Tuesday, November 01, 2005

DEIS: Project description


Draft EIS states:

New stadium would have a capacity for 54,000 spectators (53,000 seats and 1,000 standing spaces) and would replace the existing 56,928-seat, outdated 82-year-old Yankee Stadium with one that can effectively accommodate a modern baseball team and provide greatly improved spectator and parking facilities.

The footprint of the stadium, at 8.5 acres, is also too small. To supply the current requirements for comfortable seating and for circulation, food, shops, restrooms, and other support areas, the footprint for a modern stadium would have to be at least 12.5 acres.

The overall building size, at 873,163 gross square feet, is inadequate. Each floor plate must be increased by approximately 45 percent in order to accommodate the seating and service demand of a modern stadium. As it stands now, Yankee Stadium cannot comfortably handle attendance greater than 35,000; at that point, the hallways are crowded, long lines form for the food concessions and bathrooms, further interfering with pedestrian flow, and the kitchens and other support facilities are inadequate to meet the demand.

Adequate practice space and batting cages are lacking, and there is only one weight room, which must be shared by both the Yankees and visiting teams.

The total built floor area for the proposed stadium would comprise approximately 1.3 million square feet.

Although its seating capacity is sufficient, there is not enough space to support the fans and players or to offer appropriate food and other services.

By any measure of a modern ballpark other than the number of seats, the existing Yankee Stadium is too small and functionally inadequate.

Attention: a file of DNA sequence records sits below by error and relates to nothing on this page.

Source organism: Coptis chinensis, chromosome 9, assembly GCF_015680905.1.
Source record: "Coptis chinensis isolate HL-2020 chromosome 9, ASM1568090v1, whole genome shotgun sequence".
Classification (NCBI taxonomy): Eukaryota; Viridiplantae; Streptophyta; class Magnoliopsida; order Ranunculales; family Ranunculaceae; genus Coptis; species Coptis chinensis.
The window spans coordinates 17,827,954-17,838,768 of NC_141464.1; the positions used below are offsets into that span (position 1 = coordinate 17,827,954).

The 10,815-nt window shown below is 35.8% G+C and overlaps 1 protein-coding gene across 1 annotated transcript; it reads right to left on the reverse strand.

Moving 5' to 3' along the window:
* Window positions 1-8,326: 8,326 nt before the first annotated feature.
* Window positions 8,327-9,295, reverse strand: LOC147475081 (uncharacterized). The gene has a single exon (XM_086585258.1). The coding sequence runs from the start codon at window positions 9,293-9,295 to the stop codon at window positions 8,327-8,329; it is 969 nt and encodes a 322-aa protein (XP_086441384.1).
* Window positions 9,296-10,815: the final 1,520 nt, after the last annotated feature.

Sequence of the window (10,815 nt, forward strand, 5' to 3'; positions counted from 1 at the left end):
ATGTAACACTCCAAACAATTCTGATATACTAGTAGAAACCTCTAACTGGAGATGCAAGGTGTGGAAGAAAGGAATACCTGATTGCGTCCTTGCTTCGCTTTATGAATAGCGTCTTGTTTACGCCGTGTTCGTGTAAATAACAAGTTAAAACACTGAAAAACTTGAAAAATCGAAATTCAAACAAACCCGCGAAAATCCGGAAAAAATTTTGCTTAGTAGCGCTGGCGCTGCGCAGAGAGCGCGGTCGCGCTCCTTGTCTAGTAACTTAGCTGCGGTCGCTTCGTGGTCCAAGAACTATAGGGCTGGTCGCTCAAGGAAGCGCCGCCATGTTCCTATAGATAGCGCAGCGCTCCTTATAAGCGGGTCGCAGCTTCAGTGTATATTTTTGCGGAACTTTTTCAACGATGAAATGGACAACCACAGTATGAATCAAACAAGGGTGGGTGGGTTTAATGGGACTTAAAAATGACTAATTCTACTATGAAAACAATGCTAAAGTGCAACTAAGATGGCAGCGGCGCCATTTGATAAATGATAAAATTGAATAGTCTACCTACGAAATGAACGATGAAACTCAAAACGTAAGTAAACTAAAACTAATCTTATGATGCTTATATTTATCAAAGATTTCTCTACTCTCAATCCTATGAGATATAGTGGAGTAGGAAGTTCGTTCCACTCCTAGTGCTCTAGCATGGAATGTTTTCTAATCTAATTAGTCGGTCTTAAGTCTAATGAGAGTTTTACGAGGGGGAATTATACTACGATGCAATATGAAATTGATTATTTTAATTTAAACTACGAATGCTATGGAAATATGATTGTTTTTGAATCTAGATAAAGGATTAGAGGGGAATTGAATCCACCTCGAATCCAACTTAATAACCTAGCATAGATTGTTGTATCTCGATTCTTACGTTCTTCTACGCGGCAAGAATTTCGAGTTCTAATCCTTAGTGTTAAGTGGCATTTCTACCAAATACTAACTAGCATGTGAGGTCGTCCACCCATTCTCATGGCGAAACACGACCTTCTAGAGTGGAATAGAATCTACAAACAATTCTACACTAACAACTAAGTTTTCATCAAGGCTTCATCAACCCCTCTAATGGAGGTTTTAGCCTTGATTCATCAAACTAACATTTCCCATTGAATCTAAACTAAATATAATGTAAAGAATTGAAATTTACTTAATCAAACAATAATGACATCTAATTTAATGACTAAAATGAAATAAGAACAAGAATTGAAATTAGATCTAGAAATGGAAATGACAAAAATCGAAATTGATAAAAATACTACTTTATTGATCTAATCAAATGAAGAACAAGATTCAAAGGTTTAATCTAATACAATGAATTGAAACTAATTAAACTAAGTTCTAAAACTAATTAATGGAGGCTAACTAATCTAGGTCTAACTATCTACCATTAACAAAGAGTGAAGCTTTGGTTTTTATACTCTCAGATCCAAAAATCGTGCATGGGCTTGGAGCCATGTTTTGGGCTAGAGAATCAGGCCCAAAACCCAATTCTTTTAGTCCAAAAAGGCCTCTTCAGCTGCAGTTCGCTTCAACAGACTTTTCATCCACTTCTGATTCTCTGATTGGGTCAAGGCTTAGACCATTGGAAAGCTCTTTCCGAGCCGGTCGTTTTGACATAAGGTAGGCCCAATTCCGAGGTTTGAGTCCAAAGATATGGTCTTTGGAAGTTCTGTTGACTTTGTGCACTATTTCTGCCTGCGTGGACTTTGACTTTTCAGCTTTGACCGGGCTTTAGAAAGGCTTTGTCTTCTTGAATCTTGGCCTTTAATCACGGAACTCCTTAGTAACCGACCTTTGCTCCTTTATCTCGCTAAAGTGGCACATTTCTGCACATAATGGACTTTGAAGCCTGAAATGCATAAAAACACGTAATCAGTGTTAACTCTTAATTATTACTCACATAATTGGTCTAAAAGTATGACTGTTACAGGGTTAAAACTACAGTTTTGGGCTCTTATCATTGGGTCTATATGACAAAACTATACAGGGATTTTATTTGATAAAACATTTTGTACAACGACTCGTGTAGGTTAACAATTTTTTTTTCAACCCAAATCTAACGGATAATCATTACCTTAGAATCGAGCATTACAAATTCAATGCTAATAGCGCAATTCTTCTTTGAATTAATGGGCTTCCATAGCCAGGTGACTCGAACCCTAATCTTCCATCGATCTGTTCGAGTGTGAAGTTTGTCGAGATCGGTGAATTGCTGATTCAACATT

The stadium sits on a site of just under 10 acres, compared to the more than 13.0 acres that a state-of-the-art facility requires.

Approximately 53,000 seats for viewing baseball are planned at a split of approximately 65 percent lower bowl to 35 percent upper bowl seating, the reverse of current conditions. Sightline clearances would be maintained for all seats, and aisles that have seats on both sides would be 4 feet wide with proper hand rails. All seats except bleacher seats, which would be bench seats, would have self-rising armchairs, and most would have cup holders. Specified standing room for 1,000 spectators would also be provided, bringing the capacity of the stadium to 54,000 spectators.

The proposed project would result in the construction of a new park with ballfields, esplanade, and surface parking on the west side of Exterior Street at the Bronx Terminal Market.

In the early 1970s, the team proposed moving to New Jersey. To retain the Yankees in New York, the City signed a 30-year lease with the Yankees in 1972, the same year that George Steinbrenner bought the team and agreed to renovate the stadium.

Surrounding the proposed stadium on River and Jerome Avenues and on East 161st Street would be large pedestrian gathering areas that would include decorative paving, landscaping, and other amenities such as seating areas and sculpture (see Figures 7-30, 7-32, and 7-33).

It is intended to be a facility for the future, with the soul of the past.


The Yankees have made it clear that they want a modernized facility, with more space and more amenities, for their team. No longer will the majority of the seats be on the upper deck. No longer will the seats be too narrow for today’s expanded waistlines. No longer will the concourses be crowded with people, and the lines to buy a hot dog too long. No longer would the Yankees have to share a weight room with the opposing visiting team. The new stadium would fix all of these problems – plus you’d get a stadium that reminds you of a past stadium that was destroyed…AND you’d get a cup-holder at your seat. There would also be more parking. And the team would not move to New Jersey, a perennial threat that most New Yorkers have learned to simply ignore.

While a new stadium sounds good to a lot of people, it will come at a price – a price that will be exacted mainly from the community and local taxpayers. There are a host of alternatives that can be explored, but the DEIS has discounted all of them but one. The preferred alternative will give the Yankees exactly what they want, but the true costs must be taken into account before the decision gets made to build.

Subsequent sections of this analysis attempt to shed light on some of these costs.


Post a Comment

<< Home